Earlier this week, it emerged that a barrister had been appointed to examine “matters of concern” at An Bord Pleanála. In effect, Lorna Lynch SC was briefed to run the rule over an internal review which was completed last autumn.
The confidential review, details of which were published in the in October and November, painted a devastating picture of practices and conflicts of interest at the board. The 38-page report confirmed media allegations that had surfaced over the previous six months.
At the time, the organisation's then-chairman, Dave Walsh, said the review couldn’t be published, citing legal advice. This was despite the document having been legally proofed prior to completion. Within An Bord Pleanála, the refusal to publish was seen as disapproval of the review’s contents, and by extension a snub to the three management figures who compiled it.
Mr Walsh took early retirement 10 days after the began publishing the details.
The staff, through their union Fórsa, unanimously voted confidence in the three management figures who had compiled the review. Fórsa repeatedly called for it to be published.
Instead, new interim chairwoman Oonagh Buckley appointed the lawyer to examine things again. On Wednesday evening, The Ditch news website published the review in full, rendering any such exercise as largely academic.
One element of the various controversies not included in the review was allegations against the director of planning, Rachel Kenny. For whatever reason, Mr Walsh at the time decided that these were to be examined separately by an external consultant, unbeknownst to the vast majority of the staff.
Thehas seen a copy of the investigation report. It deals with four allegations published on The Ditch about Ms Kenny last May and June. These concerned her involvement in a case allegedly within 1km or so of her family home and three instances where she was involved in cases where her former husband was working with the applicants, effectively on the other side of the table.
The issue with all of these was whether or not Ms Kenny, as the director of planning in An Bord Pleanála, had a conflict of interest. Conflicts of interest were at the heart of the controversies that dogged the planning board throughout last year.
The investigation was contracted out to a company owned by Turlough O’Sullivan, former director general of the employers’ body Ibec. It examined the four allegations and found in each instance that Ms Kenny did not have a case to answer.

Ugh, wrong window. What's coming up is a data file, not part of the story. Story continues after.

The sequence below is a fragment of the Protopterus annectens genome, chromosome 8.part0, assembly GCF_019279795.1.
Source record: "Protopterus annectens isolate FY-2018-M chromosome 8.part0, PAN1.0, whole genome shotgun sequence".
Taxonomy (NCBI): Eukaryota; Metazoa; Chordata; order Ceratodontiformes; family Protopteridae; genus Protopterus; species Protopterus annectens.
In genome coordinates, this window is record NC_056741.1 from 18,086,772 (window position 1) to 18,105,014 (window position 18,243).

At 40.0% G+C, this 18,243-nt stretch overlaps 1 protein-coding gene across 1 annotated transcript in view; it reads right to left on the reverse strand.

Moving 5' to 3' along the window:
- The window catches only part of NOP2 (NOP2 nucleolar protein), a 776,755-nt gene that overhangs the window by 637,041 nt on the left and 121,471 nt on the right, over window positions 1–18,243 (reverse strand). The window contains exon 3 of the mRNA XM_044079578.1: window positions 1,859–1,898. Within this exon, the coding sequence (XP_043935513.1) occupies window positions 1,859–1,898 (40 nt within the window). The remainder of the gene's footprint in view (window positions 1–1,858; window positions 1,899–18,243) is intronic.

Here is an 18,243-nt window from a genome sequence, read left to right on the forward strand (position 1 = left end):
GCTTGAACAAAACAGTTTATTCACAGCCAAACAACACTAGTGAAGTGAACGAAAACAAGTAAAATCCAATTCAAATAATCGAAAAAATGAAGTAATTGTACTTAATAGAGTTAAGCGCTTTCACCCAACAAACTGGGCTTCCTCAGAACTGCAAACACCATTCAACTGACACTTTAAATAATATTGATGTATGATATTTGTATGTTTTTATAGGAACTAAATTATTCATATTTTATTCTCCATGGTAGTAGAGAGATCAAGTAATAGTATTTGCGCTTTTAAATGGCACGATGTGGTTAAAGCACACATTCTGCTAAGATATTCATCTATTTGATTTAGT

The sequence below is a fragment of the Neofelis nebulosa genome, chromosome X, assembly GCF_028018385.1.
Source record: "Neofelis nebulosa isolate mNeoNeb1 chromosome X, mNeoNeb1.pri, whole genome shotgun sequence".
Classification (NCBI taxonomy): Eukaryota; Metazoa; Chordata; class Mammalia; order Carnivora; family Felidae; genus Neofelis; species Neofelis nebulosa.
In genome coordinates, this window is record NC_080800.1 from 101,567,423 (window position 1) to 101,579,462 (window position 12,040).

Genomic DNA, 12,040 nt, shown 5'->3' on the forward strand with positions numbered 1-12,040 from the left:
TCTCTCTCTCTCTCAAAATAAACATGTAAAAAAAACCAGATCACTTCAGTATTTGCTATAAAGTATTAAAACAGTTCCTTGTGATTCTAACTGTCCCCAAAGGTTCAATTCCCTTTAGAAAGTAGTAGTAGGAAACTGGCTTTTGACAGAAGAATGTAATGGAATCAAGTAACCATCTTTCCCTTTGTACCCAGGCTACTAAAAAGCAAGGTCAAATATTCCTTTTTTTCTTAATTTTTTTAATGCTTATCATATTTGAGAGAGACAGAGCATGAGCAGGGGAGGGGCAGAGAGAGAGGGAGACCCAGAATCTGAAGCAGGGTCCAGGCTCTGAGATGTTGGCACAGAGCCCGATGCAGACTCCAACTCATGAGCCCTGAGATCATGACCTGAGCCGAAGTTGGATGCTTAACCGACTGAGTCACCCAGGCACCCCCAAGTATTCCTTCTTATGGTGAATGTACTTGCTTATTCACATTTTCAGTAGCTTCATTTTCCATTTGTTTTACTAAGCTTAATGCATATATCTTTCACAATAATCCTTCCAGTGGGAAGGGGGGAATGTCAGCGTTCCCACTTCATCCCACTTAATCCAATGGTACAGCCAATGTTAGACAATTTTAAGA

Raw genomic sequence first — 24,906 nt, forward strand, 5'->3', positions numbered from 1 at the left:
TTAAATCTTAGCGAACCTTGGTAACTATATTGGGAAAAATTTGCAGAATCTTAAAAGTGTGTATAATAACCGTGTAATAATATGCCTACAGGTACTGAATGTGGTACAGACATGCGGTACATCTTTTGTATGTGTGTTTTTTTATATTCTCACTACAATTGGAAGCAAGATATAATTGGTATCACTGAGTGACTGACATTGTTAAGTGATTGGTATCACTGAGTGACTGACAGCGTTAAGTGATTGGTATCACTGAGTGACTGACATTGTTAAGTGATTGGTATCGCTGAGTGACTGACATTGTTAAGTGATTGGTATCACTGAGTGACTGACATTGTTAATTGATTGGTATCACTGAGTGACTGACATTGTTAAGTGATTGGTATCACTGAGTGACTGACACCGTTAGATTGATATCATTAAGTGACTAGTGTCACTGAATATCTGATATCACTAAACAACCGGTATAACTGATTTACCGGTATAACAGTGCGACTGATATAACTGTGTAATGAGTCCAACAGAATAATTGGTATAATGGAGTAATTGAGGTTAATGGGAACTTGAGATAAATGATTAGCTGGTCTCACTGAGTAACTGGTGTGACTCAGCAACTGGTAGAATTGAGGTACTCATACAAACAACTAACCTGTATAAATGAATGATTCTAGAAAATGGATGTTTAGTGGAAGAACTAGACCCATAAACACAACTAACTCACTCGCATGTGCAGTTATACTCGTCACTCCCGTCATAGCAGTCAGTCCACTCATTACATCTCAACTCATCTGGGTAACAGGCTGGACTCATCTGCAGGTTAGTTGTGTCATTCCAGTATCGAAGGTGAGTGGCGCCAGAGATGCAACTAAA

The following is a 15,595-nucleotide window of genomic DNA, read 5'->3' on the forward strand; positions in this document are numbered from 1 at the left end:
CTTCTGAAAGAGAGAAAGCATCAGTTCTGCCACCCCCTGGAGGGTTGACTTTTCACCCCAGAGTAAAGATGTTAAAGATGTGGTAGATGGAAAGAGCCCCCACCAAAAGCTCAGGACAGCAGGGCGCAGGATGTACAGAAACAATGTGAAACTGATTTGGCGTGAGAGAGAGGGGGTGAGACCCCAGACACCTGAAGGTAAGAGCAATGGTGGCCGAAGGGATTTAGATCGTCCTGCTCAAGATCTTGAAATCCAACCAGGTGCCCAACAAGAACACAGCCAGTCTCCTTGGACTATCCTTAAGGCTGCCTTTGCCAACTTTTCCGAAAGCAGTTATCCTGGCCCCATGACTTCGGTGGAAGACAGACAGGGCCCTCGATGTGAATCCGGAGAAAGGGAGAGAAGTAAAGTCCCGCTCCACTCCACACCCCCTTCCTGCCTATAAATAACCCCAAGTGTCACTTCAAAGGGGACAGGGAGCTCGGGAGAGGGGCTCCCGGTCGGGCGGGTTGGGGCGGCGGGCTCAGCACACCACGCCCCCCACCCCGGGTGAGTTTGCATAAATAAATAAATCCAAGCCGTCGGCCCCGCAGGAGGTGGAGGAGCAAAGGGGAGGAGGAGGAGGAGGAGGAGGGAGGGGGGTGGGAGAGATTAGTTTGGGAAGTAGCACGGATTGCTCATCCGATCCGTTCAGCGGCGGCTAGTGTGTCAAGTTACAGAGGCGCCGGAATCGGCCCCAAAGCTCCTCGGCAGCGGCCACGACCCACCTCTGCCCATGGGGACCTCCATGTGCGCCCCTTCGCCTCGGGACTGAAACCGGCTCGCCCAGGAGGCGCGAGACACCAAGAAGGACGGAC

In the case involving an application in her neighbourhood, the investigation found that the site was actually 1.5km from her home and not 1km, according to Google Maps. Ms Kenny told the investigator she had not assigned the job to herself, as reported in The Ditch, but that the assistant director of planning had assigned it to her, the director.
In one of the cases involving her ex-husband, she says she had no involvement in the case even though her signature was on the digital file, which she said was an administrative issue.
In another, Ms Kenny “couldn’t recall picking up on [her ex husband’s] involvement”. In the third, she says she had not been advised in advance that elements involving her husband’s landscaping business would be examined at a meeting. She also noted that the opinion formed in this case was as per the inspector’s recommendation. This was presented as evidence that her involvement in respect of her husband’s company had no impact on the outcome.
Nowhere in the report is the danger of a perception of bias discussed.
The ultimate conclusion was that the media reports “misrepresented the facts involved in the cases overall… Presented as they were, it is understandable that these articles created some concerns which led to this review being conducted”.
The investigator, Miriam Maher, went on: “I consider that to be very unfortunate given the impact of such articles on all involved and the difficulties in getting a rebuttal narrative adequately communicated.”
Despite the alleged errors and negative impact of the articles, nobody contacted The Ditch website, either at time of publication or during the investigation. There was no solicitor’s letter, no dispute of the facts as laid out, no demand for a retraction.
A spokesperson for The Ditch said that Ms Kenny never responded to their requests for comment for the articles, nor has she ever raised objections to the veracity of the reports.
“Equally, we were not contacted by the external consultant hired by An Bord Pleanála to investigate the allegations,” the spokesperson said, adding the title "stands over" what it published.
Ms Kenny was one of three senior figures to feature in the various allegations that emerged last year. The deputy chairman, Paul Hyde, resigned in July and the DPP is examining a garda file on his activity.
Board member Michelle Fagan was named in a number of reports as having been part of a two-person board with Mr Hyde which ruled on applications for telecommunication masts which repeatedly rejected inspectors’ reports and granted planning. Her term as a board member expires this month.
Last week, the reported that Ms Kenny also featured in a report by EY consultants into serious issues at the Irish Planning Institute, the representative body for planners. The report found that she had an input into a press release from the institute in 2021 that was initiated in response to negative comments about An Bord Pleanála from judges in High Court actions.
When the board was asked whether there was any danger of a conflict of interest here, the response was a reference to the board’s code of conduct which allows personnel to engage with their professional bodies. Efforts to contact Ms Kenny were unsuccessful.